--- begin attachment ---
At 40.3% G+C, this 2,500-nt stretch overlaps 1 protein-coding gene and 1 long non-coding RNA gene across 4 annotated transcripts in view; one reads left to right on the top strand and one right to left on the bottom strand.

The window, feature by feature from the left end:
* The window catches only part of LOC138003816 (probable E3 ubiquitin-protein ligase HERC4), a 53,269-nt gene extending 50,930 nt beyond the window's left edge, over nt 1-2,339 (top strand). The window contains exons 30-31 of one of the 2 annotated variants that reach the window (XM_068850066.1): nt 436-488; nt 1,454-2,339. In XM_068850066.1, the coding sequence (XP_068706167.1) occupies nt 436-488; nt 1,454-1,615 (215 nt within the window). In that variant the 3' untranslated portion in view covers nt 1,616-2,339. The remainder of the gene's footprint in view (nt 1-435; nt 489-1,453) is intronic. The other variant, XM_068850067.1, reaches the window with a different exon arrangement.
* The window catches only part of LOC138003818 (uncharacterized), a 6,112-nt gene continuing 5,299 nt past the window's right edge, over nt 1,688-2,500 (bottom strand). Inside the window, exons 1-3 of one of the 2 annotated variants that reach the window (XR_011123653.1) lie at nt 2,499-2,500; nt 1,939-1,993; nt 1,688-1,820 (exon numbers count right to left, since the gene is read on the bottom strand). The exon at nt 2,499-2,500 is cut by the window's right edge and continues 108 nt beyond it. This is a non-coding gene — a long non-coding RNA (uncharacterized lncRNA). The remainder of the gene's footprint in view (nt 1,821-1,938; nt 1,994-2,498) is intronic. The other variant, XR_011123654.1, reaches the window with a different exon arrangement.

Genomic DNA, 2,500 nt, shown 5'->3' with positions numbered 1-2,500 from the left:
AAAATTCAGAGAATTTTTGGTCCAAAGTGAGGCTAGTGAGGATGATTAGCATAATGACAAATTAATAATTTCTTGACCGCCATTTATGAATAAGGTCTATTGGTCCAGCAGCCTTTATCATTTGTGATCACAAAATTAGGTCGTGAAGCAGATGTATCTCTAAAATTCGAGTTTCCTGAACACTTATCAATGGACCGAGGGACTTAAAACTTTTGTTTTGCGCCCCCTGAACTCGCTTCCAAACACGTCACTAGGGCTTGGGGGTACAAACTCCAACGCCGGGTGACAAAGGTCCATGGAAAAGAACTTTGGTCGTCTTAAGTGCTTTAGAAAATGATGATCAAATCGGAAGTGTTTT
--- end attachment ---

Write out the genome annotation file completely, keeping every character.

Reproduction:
At 40.3% G+C, this 2,500-nt stretch overlaps 1 protein-coding gene and 1 long non-coding RNA gene across 4 annotated transcripts in view; one reads left to right on the top strand and one right to left on the bottom strand.

The window, feature by feature from the left end:
* The window catches only part of LOC138003816 (probable E3 ubiquitin-protein ligase HERC4), a 53,269-nt gene extending 50,930 nt beyond the window's left edge, over nt 1-2,339 (top strand). The window contains exons 30-31 of one of the 2 annotated variants that reach the window (XM_068850066.1): nt 436-488; nt 1,454-2,339. In XM_068850066.1, the coding sequence (XP_068706167.1) occupies nt 436-488; nt 1,454-1,615 (215 nt within the window). In that variant the 3' untranslated portion in view covers nt 1,616-2,339. The remainder of the gene's footprint in view (nt 1-435; nt 489-1,453) is intronic. The other variant, XM_068850067.1, reaches the window with a different exon arrangement.
* The window catches only part of LOC138003818 (uncharacterized), a 6,112-nt gene continuing 5,299 nt past the window's right edge, over nt 1,688-2,500 (bottom strand). Inside the window, exons 1-3 of one of the 2 annotated variants that reach the window (XR_011123653.1) lie at nt 2,499-2,500; nt 1,939-1,993; nt 1,688-1,820 (exon numbers count right to left, since the gene is read on the bottom strand). The exon at nt 2,499-2,500 is cut by the window's right edge and continues 108 nt beyond it. This is a non-coding gene — a long non-coding RNA (uncharacterized lncRNA). The remainder of the gene's footprint in view (nt 1,821-1,938; nt 1,994-2,498) is intronic. The other variant, XR_011123654.1, reaches the window with a different exon arrangement.

Genomic DNA, 2,500 nt, shown 5'->3' with positions numbered 1-2,500 from the left:
AAAATTCAGAGAATTTTTGGTCCAAAGTGAGGCTAGTGAGGATGATTAGCATAATGACAAATTAATAATTTCTTGACCGCCATTTATGAATAAGGTCTATTGGTCCAGCAGCCTTTATCATTTGTGATCACAAAATTAGGTCGTGAAGCAGATGTATCTCTAAAATTCGAGTTTCCTGAACACTTATCAATGGACCGAGGGACTTAAAACTTTTGTTTTGCGCCCCCTGAACTCGCTTCCAAACACGTCACTAGGGCTTGGGGGTACAAACTCCAACGCCGGGTGACAAAGGTCCATGGAAAAGAACTTTGGTCGTCTTAAGTGCTTTAGAAAATGATGATCAAATCGGAAGTGTTTT